Saleh OSMAN, Petitioner, v. Amin SALEH and Ali Mohammad Nagi, Respondents.
Respondent moves for an order dismissing this summary proceeding based upon respondent's allegation that there is no landlord/tenant relationship between the parties pursuant to RPAPL § 711.
The petition is based upon a land sale contract between the parties. The agreement was to commence on November 16, 2000 and terminate on November 15, 2020. The contract provided that the purchaser (respondent) pay to the seller (petitioner) principal and interest payments of $700.37 monthly. Petitioner's claim is that respondents defaulted in the payments and failed to cure their default within the applicable seven (7) day cure period.
Typically, execution of a contract of sale between a landlord and tenant serves to merge the landlord/tenant relationship into a vendor/vendee relationship, effectively terminating the former. However, the parties may avoid a merger through an express declaration in the agreement to this effect. Lind v. Lind, 203 A.D.2d 696, 610 N.Y.S.2d 347 (3d Dept. 1994).
Petitioner argues that the contract at issue has provisions which show that the parties expressly chose to deviate from this general rule. He cites to paragraph 2b of the contract which states, in relevant part that “[s]o long as all payments have been made timely pursuant to Paragraph 2a above, Purchaser shall have the right to lease the subject premises ․ The failure to make any of the payments called for ․ shall be deemed a default in the lease herein and buyer's right to the tenancy herein shall be terminated if such default is not cured within 7 days ․ Seller shall have the right to evict Purchaser and Purchaser in such event shall be liable for Seller's attorney fees.”
While the contract does call the use of the property during the twenty year period of payments a “lease”, that alone is not enough to show an express agreement to continue a landlord/tenant relationship. Petitioner argues that the right to evict upon purchaser's default (given to him under the terms of the contract) expressly gives him the right to commence a summary proceeding. However, petitioner may seek to evict respondents via an ejectment proceeding in the Supreme Court rather than a summary proceeding, and this would be in line with the general rule of merger and termination of the landlord/tenant relationship. In the case cited by petitioner (Lind v. Lind, 203 A.D.2d 696, 610 N.Y.S.2d 347 [3d Dept. 1994] ), the contract terms stated that “all payments shall be regarded as rent and the relationship between the parties shall be that of landlord and tenant”, that in the event of default seller was entitled to commence a summary proceeding for the removal of the purchaser, and that “all payments previously made shall be considered rent and the Seller shall be entitled to retain such funds and the Purchaser shall not be entitled to any refund”. Those terms clearly set forth an intention to continue a landlord/tenant relationship and expressly allow seller, upon purchaser's default, to commence a summary proceeding for the eviction of the purchaser.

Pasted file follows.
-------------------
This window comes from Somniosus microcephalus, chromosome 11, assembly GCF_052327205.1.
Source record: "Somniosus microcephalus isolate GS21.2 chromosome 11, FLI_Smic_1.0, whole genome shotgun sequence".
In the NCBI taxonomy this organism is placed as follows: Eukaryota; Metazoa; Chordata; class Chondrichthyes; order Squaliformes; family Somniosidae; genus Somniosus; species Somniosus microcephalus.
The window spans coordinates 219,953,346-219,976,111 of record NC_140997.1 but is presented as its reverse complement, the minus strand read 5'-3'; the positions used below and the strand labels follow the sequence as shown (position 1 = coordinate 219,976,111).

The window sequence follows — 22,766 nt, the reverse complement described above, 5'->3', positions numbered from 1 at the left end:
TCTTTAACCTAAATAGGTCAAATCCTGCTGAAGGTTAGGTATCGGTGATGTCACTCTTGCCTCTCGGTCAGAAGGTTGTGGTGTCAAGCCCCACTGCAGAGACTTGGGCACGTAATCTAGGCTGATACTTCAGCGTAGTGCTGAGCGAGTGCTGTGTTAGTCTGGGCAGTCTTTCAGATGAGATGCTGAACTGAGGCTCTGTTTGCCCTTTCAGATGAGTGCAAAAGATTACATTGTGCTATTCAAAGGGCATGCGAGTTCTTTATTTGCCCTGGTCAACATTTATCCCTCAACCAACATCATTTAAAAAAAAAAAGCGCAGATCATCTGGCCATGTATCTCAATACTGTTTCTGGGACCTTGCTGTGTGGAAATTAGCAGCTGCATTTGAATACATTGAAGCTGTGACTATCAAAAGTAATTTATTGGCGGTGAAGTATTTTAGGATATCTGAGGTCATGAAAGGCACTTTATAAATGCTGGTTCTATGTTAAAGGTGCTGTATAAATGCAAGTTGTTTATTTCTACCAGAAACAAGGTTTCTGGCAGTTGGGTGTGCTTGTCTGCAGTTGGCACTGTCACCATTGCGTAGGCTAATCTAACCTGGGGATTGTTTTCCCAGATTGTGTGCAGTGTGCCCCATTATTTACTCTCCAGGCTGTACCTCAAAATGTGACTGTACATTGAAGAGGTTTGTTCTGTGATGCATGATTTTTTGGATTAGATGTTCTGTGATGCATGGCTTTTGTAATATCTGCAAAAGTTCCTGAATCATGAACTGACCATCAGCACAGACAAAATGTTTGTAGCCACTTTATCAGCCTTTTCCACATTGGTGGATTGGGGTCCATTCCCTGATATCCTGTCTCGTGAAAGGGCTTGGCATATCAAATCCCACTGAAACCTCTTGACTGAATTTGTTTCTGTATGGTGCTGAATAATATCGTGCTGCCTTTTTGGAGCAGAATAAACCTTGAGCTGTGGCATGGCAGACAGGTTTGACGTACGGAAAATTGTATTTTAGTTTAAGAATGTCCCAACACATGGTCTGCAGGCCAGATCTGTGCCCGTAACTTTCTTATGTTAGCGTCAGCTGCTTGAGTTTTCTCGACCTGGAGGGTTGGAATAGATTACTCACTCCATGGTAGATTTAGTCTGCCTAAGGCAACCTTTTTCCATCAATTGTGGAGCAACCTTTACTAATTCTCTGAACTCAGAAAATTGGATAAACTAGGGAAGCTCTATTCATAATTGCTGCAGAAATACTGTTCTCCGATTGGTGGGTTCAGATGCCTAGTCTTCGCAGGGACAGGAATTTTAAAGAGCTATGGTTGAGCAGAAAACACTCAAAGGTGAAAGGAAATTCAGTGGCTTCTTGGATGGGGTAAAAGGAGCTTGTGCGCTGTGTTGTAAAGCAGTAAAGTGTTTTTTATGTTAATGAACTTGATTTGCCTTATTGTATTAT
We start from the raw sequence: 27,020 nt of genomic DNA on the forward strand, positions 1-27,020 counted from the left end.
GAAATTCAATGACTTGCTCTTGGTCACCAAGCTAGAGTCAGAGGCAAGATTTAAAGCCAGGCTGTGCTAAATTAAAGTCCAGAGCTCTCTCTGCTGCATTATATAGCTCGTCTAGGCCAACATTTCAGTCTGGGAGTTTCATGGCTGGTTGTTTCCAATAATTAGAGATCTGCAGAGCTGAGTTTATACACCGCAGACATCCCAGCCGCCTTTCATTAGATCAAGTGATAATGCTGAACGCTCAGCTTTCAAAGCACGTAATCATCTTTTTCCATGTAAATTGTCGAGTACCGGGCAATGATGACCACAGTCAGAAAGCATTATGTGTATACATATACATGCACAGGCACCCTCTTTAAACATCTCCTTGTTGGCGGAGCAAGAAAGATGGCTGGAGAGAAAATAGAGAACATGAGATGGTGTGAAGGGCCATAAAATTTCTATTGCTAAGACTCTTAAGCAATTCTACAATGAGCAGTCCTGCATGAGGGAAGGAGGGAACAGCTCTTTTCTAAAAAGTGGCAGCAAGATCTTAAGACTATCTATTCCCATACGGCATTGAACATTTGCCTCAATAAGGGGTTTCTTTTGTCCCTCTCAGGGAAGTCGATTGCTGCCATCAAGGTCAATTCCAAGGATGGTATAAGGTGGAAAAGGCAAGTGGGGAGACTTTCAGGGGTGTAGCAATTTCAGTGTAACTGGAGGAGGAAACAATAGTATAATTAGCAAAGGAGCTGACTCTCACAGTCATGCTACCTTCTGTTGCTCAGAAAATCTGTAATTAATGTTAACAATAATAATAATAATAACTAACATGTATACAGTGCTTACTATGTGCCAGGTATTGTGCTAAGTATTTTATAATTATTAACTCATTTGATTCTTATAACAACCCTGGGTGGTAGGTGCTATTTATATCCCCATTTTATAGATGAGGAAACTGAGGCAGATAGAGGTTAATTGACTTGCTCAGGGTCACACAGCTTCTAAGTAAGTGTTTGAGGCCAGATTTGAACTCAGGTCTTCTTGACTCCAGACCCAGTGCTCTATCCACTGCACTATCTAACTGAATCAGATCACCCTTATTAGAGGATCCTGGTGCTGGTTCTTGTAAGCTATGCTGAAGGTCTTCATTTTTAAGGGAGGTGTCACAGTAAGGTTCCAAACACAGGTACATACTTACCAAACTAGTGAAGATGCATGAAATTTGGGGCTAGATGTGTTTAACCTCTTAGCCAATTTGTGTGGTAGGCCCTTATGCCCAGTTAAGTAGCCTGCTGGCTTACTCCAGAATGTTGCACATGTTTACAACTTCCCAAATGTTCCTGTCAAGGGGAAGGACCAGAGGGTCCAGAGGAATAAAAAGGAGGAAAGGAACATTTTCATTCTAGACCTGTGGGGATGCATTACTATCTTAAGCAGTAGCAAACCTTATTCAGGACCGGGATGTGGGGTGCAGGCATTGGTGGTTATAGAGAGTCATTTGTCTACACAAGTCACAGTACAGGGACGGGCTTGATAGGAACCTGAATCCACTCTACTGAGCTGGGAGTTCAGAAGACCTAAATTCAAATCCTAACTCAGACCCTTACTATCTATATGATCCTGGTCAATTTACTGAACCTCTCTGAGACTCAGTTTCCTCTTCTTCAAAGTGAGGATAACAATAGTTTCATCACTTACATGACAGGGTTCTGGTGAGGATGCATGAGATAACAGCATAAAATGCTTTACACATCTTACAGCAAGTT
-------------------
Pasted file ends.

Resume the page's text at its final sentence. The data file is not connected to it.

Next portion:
The parties failed to avoid a merger through an express declaration in their agreement to this effect, and thus execution of the land sale contract between the parties served to merge the landlord/tenant relationship into a vendor/vendee relationship, effectively terminating the former. Accordingly, since there is no landlord/tenant relationship between the parties, respondent's motion to dismiss this summary proceeding is granted.
HELENA HEATH-ROLAND, J.